The human body can take a remarkable amount of punishment, given bones made of one of the strongest materials found in nature. At the same time, even an unarmed person can inflict an astonishing amount of damage with the proper training.
So how much does it take to crack a bone? And how much mayhem can a person deal out? In an era when "extreme fighting" has become a popular phenomenon, scientists are testing the extremes that athletes at the peak of their game can reach in order to help the rest of us.
"Understanding brain injury mechanisms all the way down to the cellular level will ultimately help everyone, not just athletes," biomedical engineer Cindy Bir at Wayne State University in Detroit explained. "If someone has a brain injury in a fall or motor vehicle accident, what we learn from athletes can help as well."
Bone is extraordinarily strong — ounce for ounce, bone is stronger than steel, since a bar of steel of comparable size would weigh four or five times as much. A cubic inch of bone can in principle bear a load of 19,000 lbs. (8,626 kg) or more — roughly the weight of five standard pickup trucks — making it about four times as strong as concrete.
Still, whether or not bone actually withstands such loads depends heavily on how quickly force is delivered.
"When you perform CPR, you can give chest compressions and not break any ribs, but if you apply the same amount of force quickly instead of slowly, and you can end up having rib fractures," Bir explained.
When it comes to unleashing force quickly, Bir and her colleagues investigated boxers and found they could generate up to 5,000 newtons of force with a punch, more than that exerted down by a half-ton on Earth's surface.
When it comes to kicks, "they can obviously generate more force, since there's more body mass behind it," Bir said. After looking at kicks from several different fighting styles, they found that experts could generate up to 9,000 newtons with them, equal to roughly a ton of force.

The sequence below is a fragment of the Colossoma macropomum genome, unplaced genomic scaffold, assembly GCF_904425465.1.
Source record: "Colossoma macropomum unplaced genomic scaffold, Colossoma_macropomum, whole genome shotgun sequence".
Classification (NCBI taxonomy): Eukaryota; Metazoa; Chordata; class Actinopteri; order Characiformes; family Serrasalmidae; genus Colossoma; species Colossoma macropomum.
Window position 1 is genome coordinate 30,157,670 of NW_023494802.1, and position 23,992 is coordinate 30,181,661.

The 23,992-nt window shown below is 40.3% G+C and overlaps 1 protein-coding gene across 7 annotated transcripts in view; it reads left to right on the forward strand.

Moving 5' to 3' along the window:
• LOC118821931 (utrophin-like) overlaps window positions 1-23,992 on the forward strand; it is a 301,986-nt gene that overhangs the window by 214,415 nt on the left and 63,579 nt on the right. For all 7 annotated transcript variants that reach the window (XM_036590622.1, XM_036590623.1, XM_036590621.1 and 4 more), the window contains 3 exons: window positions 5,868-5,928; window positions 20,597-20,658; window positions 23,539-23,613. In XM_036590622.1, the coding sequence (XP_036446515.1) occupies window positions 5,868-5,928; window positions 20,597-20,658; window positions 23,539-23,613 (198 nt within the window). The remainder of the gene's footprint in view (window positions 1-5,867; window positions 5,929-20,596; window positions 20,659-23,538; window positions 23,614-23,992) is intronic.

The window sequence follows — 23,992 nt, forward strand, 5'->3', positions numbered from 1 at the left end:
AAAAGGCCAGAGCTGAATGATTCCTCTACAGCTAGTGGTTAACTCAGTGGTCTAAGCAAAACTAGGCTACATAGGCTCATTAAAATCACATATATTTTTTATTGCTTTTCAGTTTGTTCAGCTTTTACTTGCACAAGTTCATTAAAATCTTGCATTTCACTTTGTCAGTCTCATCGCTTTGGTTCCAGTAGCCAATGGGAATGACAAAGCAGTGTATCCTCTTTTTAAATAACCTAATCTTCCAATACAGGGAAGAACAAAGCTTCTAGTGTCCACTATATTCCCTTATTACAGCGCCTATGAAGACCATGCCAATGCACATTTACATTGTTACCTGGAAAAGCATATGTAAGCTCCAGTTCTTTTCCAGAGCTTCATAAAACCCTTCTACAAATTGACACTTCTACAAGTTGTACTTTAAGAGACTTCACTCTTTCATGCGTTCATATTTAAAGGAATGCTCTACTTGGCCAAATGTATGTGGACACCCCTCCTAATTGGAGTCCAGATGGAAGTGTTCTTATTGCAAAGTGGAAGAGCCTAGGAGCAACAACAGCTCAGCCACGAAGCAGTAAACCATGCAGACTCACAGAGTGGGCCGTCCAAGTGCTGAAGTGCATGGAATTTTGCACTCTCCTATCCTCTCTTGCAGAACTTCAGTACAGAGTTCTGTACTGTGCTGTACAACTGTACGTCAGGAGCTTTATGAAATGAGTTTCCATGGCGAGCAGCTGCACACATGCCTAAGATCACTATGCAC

A quick, sharp blow that delivers some 3,300 newtons of force has a 25 percent chance of cracking an average person's rib, she said. It takes more force to fracture the femur, Bir noted — maybe some 4,000 newtons — since that long thighbone is meant to support the body.
"That doesn't means that below those values you won't have a fracture or above them you will," Bir said. The amount of damage a blow inflicts also varies due to factors such as the amount of muscle or fat covering a bone and the angle at which the blow lands, as well as the age and health of a person, which can affect bone strength.
Although it makes sense that a massive fighter can unleash more powerful blows than a lightweight, "it's also about how much of the mass of your body you can recruit," Bir said. "You see some little guys hit with a lot of force because they know how to recruit their mass."
Roll with the punch
When it comes to knocking someone out with a punch, "it's less about the force of the blow than it is getting the head to whip around, to move in a rotational kind of way," Bir said.
The shear forces from a strike that whips the head back stress out neurons, and the brain shuts down as a protective response. A blow that gives the head enough spin to go from 0 to 43,000 rpm in just one second has a 25 percent chance of knocking a person unconscious.
"That's why you see boxers build up neck muscles — the thinking is that you can prevent that kind of motion then," Bir explained. "It's also about anticipating the blow — the ones that catch you off guard can be more of an issue."
Knocking the wind out of someone is also less about force "than the impact occurring just right for it to happen," Bir said. When it happens, the air isn't literally squeezed from the lungs, but instead it is a matter of getting the diaphragm — the sheet of muscle under the lungs — to spasm.
"A blow can cause your diaphragm to temporarily lock up — it's kind of like a cramp, and so it's hard for you to take a breath," she explained.
Wading into a fight
It can be hard to study how much damage a person can really give or take.
"We try as best as we can to study athletes in their native environment, so to speak, so more time in the ring, or during bouts or fights the better — that's when they're really fighting to peak potential," Bir said. "It can be difficult integrating equipment into that environment to measure them, since you don't want to interfere with their normal functioning, such as sensors that might decrease the protective effect of their gloves. The nice thing is that technology is advancing and getting smaller and wireless, to not get in the way of what people are doing."
The data that Bir and her colleagues might glean could help save lives.
"We joke that if someone is willing to get hit in the head, we should be measuring it," she explained. "If we know what causes an injury, you can do simple things like develop better protective gear and design bike helmets to help, say, 7-year-olds."
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